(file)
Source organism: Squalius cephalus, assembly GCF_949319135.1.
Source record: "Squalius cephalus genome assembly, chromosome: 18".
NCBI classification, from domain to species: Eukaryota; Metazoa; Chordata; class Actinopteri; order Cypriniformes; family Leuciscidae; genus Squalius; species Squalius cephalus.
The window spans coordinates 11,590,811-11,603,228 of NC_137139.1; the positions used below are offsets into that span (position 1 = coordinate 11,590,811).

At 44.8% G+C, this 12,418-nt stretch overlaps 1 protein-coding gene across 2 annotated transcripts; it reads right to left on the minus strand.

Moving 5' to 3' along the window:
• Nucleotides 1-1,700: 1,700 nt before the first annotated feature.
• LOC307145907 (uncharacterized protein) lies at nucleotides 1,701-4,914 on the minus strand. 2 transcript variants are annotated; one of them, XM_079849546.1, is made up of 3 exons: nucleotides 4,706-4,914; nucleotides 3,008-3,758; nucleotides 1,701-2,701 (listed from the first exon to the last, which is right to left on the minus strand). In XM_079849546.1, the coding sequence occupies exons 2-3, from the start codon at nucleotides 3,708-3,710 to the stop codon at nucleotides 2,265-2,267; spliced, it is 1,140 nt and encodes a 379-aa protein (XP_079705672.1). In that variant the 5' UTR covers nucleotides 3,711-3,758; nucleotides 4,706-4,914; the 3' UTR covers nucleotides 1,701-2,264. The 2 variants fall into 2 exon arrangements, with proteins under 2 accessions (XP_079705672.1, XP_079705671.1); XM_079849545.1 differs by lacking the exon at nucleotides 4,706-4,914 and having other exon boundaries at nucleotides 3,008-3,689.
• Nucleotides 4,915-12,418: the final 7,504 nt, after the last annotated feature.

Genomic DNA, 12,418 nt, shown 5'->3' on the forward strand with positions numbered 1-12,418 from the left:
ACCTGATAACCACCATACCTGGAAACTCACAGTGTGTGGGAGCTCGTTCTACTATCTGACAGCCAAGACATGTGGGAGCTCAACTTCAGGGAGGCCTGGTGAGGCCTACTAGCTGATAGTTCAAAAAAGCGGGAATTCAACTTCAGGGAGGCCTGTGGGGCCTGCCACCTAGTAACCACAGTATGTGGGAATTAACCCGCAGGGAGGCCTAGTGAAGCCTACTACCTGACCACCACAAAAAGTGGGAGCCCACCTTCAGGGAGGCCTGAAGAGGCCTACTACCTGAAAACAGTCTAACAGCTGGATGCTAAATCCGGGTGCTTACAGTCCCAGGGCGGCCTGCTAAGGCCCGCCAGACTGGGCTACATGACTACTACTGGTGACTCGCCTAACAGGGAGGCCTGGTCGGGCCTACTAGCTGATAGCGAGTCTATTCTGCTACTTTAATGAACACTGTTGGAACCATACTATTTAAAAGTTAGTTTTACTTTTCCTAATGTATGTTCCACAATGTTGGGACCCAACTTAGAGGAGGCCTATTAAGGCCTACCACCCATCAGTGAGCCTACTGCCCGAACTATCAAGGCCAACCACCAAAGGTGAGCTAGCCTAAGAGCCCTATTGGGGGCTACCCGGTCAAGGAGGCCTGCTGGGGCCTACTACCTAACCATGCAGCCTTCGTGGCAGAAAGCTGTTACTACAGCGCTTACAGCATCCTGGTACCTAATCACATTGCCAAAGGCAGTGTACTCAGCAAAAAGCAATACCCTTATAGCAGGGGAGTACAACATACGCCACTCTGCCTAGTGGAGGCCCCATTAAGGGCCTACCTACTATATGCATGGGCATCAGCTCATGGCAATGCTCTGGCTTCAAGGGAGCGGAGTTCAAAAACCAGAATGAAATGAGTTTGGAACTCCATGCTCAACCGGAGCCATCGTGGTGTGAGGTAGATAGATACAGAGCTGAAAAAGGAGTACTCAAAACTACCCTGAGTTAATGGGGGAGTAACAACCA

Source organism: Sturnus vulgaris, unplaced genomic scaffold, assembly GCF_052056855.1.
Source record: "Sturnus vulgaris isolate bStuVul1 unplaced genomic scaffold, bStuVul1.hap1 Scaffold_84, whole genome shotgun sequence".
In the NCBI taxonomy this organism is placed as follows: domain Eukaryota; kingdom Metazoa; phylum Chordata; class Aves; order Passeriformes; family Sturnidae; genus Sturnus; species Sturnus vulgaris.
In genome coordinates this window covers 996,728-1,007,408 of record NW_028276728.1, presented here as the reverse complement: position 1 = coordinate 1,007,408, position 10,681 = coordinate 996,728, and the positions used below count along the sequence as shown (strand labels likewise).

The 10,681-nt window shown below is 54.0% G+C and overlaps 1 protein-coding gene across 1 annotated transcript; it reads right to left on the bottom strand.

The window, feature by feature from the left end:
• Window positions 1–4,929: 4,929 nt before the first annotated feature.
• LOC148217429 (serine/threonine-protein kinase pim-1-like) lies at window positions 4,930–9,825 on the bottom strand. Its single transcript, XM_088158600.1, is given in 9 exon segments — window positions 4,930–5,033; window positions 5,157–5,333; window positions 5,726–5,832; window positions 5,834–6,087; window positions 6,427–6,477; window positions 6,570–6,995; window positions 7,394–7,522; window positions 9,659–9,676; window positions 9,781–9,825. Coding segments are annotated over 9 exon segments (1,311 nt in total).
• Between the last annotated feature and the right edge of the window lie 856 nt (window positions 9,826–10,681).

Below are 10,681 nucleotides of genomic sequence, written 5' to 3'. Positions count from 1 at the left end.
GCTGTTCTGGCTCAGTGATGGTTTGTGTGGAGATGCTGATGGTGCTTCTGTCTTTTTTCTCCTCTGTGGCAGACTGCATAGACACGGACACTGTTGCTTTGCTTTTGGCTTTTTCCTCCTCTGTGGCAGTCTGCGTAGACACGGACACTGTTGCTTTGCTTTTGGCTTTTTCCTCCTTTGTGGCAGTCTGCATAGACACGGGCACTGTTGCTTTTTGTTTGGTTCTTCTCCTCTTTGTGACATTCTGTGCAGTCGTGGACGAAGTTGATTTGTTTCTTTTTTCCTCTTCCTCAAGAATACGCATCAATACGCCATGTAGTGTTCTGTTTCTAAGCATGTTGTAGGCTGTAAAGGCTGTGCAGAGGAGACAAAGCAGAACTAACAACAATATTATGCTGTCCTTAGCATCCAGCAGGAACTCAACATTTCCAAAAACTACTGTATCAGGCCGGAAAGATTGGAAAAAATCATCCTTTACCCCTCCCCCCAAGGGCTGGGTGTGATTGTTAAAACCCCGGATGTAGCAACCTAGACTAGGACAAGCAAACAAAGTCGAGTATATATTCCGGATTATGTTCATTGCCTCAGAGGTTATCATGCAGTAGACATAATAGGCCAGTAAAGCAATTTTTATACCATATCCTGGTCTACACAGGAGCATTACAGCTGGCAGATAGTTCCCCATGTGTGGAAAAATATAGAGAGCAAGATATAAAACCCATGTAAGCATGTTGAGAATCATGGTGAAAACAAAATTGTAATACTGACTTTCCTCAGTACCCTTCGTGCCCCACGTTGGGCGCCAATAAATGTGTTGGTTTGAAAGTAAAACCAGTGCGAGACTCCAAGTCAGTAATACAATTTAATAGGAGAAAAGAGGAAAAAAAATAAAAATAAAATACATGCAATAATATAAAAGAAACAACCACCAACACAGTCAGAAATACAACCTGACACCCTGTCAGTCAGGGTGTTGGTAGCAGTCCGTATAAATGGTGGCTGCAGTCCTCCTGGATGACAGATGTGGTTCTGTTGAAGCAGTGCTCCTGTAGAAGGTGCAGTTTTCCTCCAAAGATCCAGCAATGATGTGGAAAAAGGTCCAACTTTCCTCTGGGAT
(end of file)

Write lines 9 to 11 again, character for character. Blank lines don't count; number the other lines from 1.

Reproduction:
• Nucleotides 4,915-12,418: the final 7,504 nt, after the last annotated feature.

Genomic DNA, 12,418 nt, shown 5'->3' on the forward strand with positions numbered 1-12,418 from the left:
ACCTGATAACCACCATACCTGGAAACTCACAGTGTGTGGGAGCTCGTTCTACTATCTGACAGCCAAGACATGTGGGAGCTCAACTTCAGGGAGGCCTGGTGAGGCCTACTAGCTGATAGTTCAAAAAAGCGGGAATTCAACTTCAGGGAGGCCTGTGGGGCCTGCCACCTAGTAACCACAGTATGTGGGAATTAACCCGCAGGGAGGCCTAGTGAAGCCTACTACCTGACCACCACAAAAAGTGGGAGCCCACCTTCAGGGAGGCCTGAAGAGGCCTACTACCTGAAAACAGTCTAACAGCTGGATGCTAAATCCGGGTGCTTACAGTCCCAGGGCGGCCTGCTAAGGCCCGCCAGACTGGGCTACATGACTACTACTGGTGACTCGCCTAACAGGGAGGCCTGGTCGGGCCTACTAGCTGATAGCGAGTCTATTCTGCTACTTTAATGAACACTGTTGGAACCATACTATTTAAAAGTTAGTTTTACTTTTCCTAATGTATGTTCCACAATGTTGGGACCCAACTTAGAGGAGGCCTATTAAGGCCTACCACCCATCAGTGAGCCTACTGCCCGAACTATCAAGGCCAACCACCAAAGGTGAGCTAGCCTAAGAGCCCTATTGGGGGCTACCCGGTCAAGGAGGCCTGCTGGGGCCTACTACCTAACCATGCAGCCTTCGTGGCAGAAAGCTGTTACTACAGCGCTTACAGCATCCTGGTACCTAATCACATTGCCAAAGGCAGTGTACTCAGCAAAAAGCAATACCCTTATAGCAGGGGAGTACAACATACGCCACTCTGCCTAGTGGAGGCCCCATTAAGGGCCTACCTACTATATGCATGGGCATCAGCTCATGGCAATGCTCTGGCTTCAAGGGAGCGGAGTTCAAAAACCAGAATGAAATGAGTTTGGAACTCCATGCTCAACCGGAGCCATCGTGGTGTGAGGTAGATAGATACAGAGCTGAAAAAGGAGTACTCAAAACTACCCTGAGTTAATGGGGGAGTAACAACCA